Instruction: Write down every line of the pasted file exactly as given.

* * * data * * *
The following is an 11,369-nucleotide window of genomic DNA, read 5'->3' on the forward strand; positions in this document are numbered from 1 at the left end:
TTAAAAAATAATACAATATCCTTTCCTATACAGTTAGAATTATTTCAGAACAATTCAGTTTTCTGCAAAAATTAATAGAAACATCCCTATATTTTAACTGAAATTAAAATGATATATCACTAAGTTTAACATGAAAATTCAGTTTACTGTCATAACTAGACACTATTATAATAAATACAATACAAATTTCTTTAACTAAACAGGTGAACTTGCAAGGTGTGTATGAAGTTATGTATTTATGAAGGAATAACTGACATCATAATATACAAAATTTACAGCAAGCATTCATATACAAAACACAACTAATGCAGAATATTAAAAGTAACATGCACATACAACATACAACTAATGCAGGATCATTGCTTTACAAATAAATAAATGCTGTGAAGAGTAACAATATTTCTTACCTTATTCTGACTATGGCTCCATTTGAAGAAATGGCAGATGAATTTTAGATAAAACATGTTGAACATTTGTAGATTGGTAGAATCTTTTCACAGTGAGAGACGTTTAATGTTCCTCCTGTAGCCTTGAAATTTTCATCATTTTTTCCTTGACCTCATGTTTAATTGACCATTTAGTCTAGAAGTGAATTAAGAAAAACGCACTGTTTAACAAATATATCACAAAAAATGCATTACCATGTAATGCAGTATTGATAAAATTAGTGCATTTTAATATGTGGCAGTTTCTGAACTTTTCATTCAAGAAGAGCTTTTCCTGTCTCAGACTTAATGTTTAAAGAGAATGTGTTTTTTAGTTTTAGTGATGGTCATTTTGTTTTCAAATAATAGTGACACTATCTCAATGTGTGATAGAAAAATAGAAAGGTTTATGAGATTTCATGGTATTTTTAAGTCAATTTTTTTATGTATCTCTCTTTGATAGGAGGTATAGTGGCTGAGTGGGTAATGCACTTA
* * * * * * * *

The following is an 11,369-nucleotide window of genomic DNA, read 5'->3' on the forward strand; positions in this document are numbered from 1 at the left end:
TTAAAAAATAATACAATATCCTTTCCTATACAGTTAGAATTATTTCAGAACAATTCAGTTTTCTGCAAAAATTAATAGAAACATCCCTATATTTTAACTGAAATTAAAATGATATATCACTAAGTTTAACATGAAAATTCAGTTTACTGTCATAACTAGACACTATTATAATAAATACAATACAAATTTCTTTAACTAAACAGGTGAACTTGCAAGGTGTGTATGAAGTTATGTATTTATGAAGGAATAACTGACATCATAATATACAAAATTTACAGCAAGCATTCATATACAAAACACAACTAATGCAGAATATTAAAAGTAACATGCACATACAACATACAACTAATGCAGGATCATTGCTTTACAAATAAATAAATGCTGTGAAGAGTAACAATATTTCTTACCTTATTCTGACTATGGCTCCATTTGAAGAAATGGCAGATGAATTTTAGATAAAACATGTTGAACATTTGTAGATTGGTAGAATCTTTTCACAGTGAGAGACGTTTAATGTTCCTCCTGTAGCCTTGAAATTTTCATCATTTTTTCCTTGACCTCATGTTTAATTGACCATTTAGTCTAGAAGTGAATTAAGAAAAACGCACTGTTTAACAAATATATCACAAAAAATGCATTACCATGTAATGCAGTATTGATAAAATTAGTGCATTTTAATATGTGGCAGTTTCTGAACTTTTCATTCAAGAAGAGCTTTTCCTGTCTCAGACTTAATGTTTAAAGAGAATGTGTTTTTTAGTTTTAGTGATGGTCATTTTGTTTTCAAATAATAGTGACACTATCTCAATGTGTGATAGAAAAATAGAAAGGTTTATGAGATTTCATGGTATTTTTAAGTCAATTTTTTTATGTATCTCTCTTTGATAGGAGGTATAGTGGCTGAGTGGGTAATGCACTTA